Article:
I hope to find this out in the coming weeks or months.

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I am in Vienna

March 4, 2022

I flew into Vienna on Wednesday, and today, briefly, I felt that I was out of my mind to have come.  I have some old, inherited fear. . . But the move is temporary, and it feels important, although I can’t explain exactly why.

Why would I want to move to such a place—that is a place that we ran from over eight decades ago?  A city where my grandparents were migrants, from present-day Poland and (unbelievably now) the Ukraine, a city that my mother left as a child?  There was no feeling of loss on her part—except the loss of security and of innocence–only fear and loathing.

So why do I care?  Because I have always felt that there was something unexplained. I did not feel quite at home as a child in California (although that may have been home, more than anyplace else), and I was no better than an acclimated foreigner in Asia or in Paris.  (Although they taught me much that drew me in.)  I never quite “fit-in” to New York, even during thirty-six years.  I don’t like its values, what it encourage us to become, although I am very lucky to have lived there–for my generation, it was the ideal place for the adult life of a gay man.  I may not belong to any place, but I am still looking.

There is something in Vienna that is unexplained, something psychological or emotional that draws from further east and from the past; it reminds us that we do not merely spring from our own lifetimes.  I felt a bit of it in Israel, and I’m sure I could find more of it there—an emotional familiarity, a link with a very long shared history.  But I can’t just step into modern Israel, with all of its wonderfulness, because its problems trouble me—I don’t want or need to own them, despite its importance.  Before I try Israel again, there is something that comes in-between Israel and America, almost 2,000 years in Europe.  I felt some of it in France; but we are from central and eastern Europe.  I’d like to know whether there is a bond; how it formed me/us (not just in the negative sense, the persecution, although there was plenty of that).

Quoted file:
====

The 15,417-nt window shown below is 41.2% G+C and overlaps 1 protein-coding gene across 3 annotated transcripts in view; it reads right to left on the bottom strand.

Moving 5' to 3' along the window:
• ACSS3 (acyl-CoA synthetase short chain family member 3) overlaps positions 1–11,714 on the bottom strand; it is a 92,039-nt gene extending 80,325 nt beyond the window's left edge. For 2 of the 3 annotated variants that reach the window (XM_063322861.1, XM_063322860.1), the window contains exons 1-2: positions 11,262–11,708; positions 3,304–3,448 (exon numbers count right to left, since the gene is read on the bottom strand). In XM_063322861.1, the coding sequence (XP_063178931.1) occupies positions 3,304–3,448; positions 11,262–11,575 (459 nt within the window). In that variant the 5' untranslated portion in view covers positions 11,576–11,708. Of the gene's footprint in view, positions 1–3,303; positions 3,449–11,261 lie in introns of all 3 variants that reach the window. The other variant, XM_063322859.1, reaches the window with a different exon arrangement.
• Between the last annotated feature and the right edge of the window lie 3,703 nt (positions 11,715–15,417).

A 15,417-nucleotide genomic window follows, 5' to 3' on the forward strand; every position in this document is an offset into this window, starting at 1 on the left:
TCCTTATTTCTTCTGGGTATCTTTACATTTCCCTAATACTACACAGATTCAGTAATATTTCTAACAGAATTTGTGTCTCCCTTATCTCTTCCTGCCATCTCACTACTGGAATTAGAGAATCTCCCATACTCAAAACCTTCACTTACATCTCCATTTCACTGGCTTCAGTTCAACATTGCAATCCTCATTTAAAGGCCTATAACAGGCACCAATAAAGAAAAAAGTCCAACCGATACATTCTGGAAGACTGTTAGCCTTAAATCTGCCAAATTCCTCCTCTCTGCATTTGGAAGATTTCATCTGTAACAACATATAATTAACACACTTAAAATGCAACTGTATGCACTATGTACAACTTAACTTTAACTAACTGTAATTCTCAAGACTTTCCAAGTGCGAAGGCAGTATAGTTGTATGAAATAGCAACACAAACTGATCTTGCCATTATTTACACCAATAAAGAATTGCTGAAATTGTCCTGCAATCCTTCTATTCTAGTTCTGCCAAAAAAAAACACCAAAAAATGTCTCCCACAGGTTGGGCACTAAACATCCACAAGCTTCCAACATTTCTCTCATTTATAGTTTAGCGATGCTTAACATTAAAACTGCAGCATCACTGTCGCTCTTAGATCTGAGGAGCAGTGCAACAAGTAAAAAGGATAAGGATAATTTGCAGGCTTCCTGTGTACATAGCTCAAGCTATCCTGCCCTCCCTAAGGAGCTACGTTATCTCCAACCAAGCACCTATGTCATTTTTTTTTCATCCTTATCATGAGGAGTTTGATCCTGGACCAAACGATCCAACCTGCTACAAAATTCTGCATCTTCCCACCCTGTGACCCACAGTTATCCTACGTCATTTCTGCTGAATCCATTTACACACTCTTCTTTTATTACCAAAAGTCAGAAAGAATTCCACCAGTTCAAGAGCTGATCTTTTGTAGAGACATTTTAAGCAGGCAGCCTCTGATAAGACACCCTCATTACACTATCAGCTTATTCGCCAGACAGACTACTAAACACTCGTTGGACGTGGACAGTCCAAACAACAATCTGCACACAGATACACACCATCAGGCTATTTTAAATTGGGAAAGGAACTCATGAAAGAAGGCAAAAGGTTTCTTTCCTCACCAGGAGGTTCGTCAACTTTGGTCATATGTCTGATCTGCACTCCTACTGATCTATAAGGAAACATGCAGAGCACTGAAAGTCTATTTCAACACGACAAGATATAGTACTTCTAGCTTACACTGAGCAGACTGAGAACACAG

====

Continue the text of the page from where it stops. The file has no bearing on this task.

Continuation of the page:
Great-grandfather, Leib Landau, above, died in Vienna in December 1938. Dora Landau Diamant (left) was deported to Minsk in November 1941. Clara (right), our grandmother, escaped to the United States. Photo sent to me by Fran Shaller, daughter of a third sister, Salka, whose parents also escaped to New York, through Switzerland.

I have some immediate business here.  A great grandfather’s grave to visit–I am his namesake—and a great-aunt to honor.  (She was deported and did not survive.)  I’d like to bring these people forward a bit, in our minds.  And of course, there is a lot here to satisfy the aesthete.  Because during all of this, my travels, my personal relationships, and my work have taught me an appreciation for beautiful things.  

I am here to reconcile with Vienna and to see what it has become. 

A little Bauhaus, near the Schönbrunn Park

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Retirement, deciding

October 2021

My friends may wonder why I choose to retire now.  Although well past 65, there is no employer asking me to leave;  I have clients and can still work, and I have a good life in New York,  with good friends—including my best friends–an apartment that has been home since 1989 and an upstate house.  Why would I give this all up?